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Launch-O-Rama: Flinging Six Into Orbit + Deeper Looks...
The primary payload is the Meteor M2, one of four Russian meteorological satellites the country hopes to orbit no later than 2015.


A Russian Soyuz-2.1b launch vehicle, coupled with a Fregat upper stage and carrying a Meteor-M meteorological satellite and additional secondary payload smallsats, was successfully launched on July 8th at 15:58 GMT from the Baikonur space center in Kazakhstan, according to Roscosmos.

Artistic rendition of Russia’s Meteor M2 satellite.

The primary payload is the Meteor M2, one of four Russian meteorological satellites the country hopes to orbit no later than 2015. In a sun synchronous orbit, at an altitude of 835 kilometers, this satellite has a life expectancy of five years.

The 2,778-kilogram Meteor-M No. 2-1 satellite is designed to track global weather, the ozone layer as well as the ocean surface temperature and ice conditions to facilitate shipping in polar regions and to monitor radiation environment in the near-Earth space. The payload package onboard Meteor-M No. 2 includes:

• Multi-channel imaging scanner, MSU-MR
• Multi-channel imaging complex, KMSS
• Ultra-high frequency temperature and humidity radiometer, MTVZA-GYa
• Infrared Fourier spectrometer, IKFS-2
• Radar complex, BRLK Severyanin
• Heliophysics instrument complex, GGAK-M
• Radio relay complex, BRK SSPD

The satellite was designed to operate in orbit for five years. It will become the second spacecraft in the Meteor-3M network, complementing the Meteor-M No. 1 satellite, which was launched on Sept. 17, 2009. In addition, the Russian space program funds the development of the two similar Meteor-M No. 2-1 and 2-2 satellites, as well as the Meteor-M No. 3 satellite, which is custom-designed to carry a phased-array radar for high resolution observations of the ocean surface.

A Russian Meteor-M No. 2 primary satellite and secondary payloadslift off on July 8, 2014, aboard a Soyuz-2.1b launch vehicle. Photo is courtesy of Roscosmos.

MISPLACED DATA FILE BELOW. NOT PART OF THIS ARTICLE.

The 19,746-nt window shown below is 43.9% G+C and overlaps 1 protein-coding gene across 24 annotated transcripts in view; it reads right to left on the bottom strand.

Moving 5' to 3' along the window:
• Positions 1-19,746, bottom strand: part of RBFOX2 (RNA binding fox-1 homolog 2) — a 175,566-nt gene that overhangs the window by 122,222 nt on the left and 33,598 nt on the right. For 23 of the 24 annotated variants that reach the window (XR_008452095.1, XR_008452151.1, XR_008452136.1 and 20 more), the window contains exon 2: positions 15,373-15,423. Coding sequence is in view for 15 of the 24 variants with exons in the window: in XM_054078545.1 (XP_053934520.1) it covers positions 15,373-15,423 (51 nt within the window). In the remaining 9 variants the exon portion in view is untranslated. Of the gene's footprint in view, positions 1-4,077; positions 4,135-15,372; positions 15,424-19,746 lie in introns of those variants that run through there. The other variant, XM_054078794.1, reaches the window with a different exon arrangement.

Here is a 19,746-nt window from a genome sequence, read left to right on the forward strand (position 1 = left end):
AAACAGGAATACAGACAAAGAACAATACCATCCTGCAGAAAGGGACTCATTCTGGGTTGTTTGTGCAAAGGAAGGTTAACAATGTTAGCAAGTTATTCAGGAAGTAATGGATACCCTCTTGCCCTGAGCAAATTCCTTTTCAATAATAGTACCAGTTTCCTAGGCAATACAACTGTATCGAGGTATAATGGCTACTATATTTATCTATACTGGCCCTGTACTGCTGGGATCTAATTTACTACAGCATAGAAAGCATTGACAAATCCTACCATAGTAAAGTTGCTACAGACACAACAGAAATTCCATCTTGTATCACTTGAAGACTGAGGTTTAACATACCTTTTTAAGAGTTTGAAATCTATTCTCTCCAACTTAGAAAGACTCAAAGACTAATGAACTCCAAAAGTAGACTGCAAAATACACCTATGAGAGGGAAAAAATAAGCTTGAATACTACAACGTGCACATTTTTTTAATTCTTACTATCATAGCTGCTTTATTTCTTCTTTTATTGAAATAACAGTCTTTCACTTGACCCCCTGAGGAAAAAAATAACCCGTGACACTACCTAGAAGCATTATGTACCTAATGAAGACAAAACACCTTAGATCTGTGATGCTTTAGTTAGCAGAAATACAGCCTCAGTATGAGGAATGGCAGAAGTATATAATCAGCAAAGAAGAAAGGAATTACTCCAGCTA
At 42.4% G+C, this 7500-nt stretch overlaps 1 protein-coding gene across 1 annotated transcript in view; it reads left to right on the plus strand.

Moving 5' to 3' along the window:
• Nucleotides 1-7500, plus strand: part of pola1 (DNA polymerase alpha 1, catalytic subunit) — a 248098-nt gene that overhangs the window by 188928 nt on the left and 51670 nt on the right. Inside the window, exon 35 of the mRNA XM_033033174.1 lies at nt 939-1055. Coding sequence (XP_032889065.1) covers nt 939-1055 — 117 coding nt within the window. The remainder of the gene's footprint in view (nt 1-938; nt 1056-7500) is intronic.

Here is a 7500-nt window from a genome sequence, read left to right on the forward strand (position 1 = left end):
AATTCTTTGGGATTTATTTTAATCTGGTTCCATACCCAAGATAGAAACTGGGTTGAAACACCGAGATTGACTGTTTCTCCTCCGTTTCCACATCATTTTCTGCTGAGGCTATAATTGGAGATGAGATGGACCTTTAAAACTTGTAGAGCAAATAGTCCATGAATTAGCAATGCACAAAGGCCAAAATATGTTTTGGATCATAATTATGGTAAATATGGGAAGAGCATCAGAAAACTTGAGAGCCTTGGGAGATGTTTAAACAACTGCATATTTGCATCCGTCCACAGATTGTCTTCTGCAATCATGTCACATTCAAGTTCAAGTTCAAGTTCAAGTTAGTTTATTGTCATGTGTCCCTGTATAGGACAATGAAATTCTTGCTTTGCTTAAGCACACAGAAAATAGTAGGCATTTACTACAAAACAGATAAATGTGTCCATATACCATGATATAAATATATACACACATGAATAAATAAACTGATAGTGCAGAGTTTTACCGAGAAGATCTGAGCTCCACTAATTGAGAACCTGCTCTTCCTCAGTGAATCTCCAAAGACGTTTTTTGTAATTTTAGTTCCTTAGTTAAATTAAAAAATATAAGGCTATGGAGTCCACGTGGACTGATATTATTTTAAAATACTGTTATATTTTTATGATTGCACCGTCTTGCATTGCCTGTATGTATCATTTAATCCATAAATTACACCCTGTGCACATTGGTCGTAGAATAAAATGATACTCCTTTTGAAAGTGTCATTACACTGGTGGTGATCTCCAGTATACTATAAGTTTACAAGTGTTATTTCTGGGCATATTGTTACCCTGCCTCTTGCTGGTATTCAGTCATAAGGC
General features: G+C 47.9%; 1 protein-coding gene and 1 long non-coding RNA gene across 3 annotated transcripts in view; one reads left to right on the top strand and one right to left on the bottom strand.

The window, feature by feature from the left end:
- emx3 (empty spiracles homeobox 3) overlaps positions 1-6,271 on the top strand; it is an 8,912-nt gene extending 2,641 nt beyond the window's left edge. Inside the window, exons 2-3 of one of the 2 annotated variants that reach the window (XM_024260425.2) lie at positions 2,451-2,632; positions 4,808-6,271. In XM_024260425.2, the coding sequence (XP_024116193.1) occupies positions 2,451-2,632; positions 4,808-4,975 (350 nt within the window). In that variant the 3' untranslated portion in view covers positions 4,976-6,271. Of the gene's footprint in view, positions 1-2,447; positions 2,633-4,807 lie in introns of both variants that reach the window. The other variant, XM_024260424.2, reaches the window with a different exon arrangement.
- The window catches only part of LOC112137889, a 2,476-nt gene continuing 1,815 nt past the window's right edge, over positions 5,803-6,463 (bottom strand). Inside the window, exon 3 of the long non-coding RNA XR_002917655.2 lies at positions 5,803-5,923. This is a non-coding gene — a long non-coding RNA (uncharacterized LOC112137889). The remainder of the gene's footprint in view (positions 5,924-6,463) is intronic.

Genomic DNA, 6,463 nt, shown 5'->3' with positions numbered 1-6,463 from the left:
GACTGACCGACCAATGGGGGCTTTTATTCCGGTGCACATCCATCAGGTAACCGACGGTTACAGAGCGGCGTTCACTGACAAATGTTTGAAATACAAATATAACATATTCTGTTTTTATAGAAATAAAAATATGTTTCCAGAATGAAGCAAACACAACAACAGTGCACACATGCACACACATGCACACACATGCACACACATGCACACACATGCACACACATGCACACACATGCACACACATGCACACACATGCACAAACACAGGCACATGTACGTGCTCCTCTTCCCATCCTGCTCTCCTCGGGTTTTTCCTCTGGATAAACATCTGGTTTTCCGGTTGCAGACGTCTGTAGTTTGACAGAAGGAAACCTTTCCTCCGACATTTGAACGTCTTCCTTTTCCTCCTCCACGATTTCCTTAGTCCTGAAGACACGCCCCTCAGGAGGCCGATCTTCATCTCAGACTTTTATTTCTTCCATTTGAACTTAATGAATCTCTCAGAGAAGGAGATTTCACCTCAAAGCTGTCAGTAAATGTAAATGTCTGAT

All spacecraft in the series were developed by the Moscow-based VNIIEM corporation based on its Resurs-UKP platform. At the start of 2014, the launch of the follow-on Meteor-M No. 2-1 satellite was scheduled for 2015.

The secondary payloads, in alphabetical order, are:

The AISSat-2 satellite, funded by the Norwegian Space Centre with support from the Norwegian Defence Research Establishment, is identical to AISSat-1 and incorporates all the improvements made to AISSat-1 following its launch.

Given the great success of AISSat-1, the development of AISSat-2 implies that SFL’s nanosatellite solution has become ideal for operational monitoring and tracking of ships in Norwegian territorial waters.

While AISSat-1 was intended to be a demonstration mission, the impact of its quick success and reliable performance was an almost immediate paradigm shift. Norway quickly promoted AISSat-1 to operational status and the nanosatellite approach was adopted for Norway’s operational AIS constellation.

AISSat-2 will increase coverage, shorten revisit times, and provide natural redundancy for space-based AIS observation under direct control by Norway.

The Soyuz-12.1B rocket carried the satellite to orbit after lifting off at 15:58 UTC. After separating the primary payload, the Meteor-M No. 2 satellite, the Fregat upper stage maneuvered to a lower 643km altitude orbit and dropped off AISSat-2 along with other secondary payloads.

At approximately 19:26 UTC, the first pass over Norway’s ground stations in Svalbard resulted in successful contact with AISSat-2, confirming that all systems were healthy. 

Early data collection from the AIS receiver was also initiated and messages from ships were successfully received. Due to the past success of AISSat-1, commissioning of the AISSat-2 satellite is expected to proceed at an accelerated rate.

Alex Beattie, SFL’s project manager for AISSat-2, was in Oslo for first contact with AISSat-2. Working together with the operations team at SFL in Toronto, the satellite is poised to become one of the most quickly commissioned satellites developed by SFL in recent history.

AISSat-2 is Norway’s second satellite in orbit and represents a great accomplishment for the country and its people. The satellite will work in tandem with AISSat-1 to provide greater coverage over Norwegian territorial waters. In fact, shortly after AISSat-2’s first pass, AISSat-1 was contacted as part of its routine operations. “Some new company for AISSat-1 in orbit!” said Alex Beattie.

The University of Toronto Institute for Aerospace Studies’ The Space Flight Laboratory (SFL) mission is to lower the entry barrier to space for companies, research institutions, government, and end users in order to enable more productive use of space for the next generation. SFL believes in offering the lowest cost possible to achieve objectives in space while adhering to approaches known to result in high quality and high reliability.

Additional, Recent UTIAS SFL Successes
SFL’s goal is to apply the microspace philosophy to a wide range of mission objectives, thereby expanding the possible applications that are within reach of organizations with limited budgets. Simply put, SFL’s business is to challenge the current state-of-the-art in space technology performance while achieving remarkably low cost without sacrificing quality or introducing risk.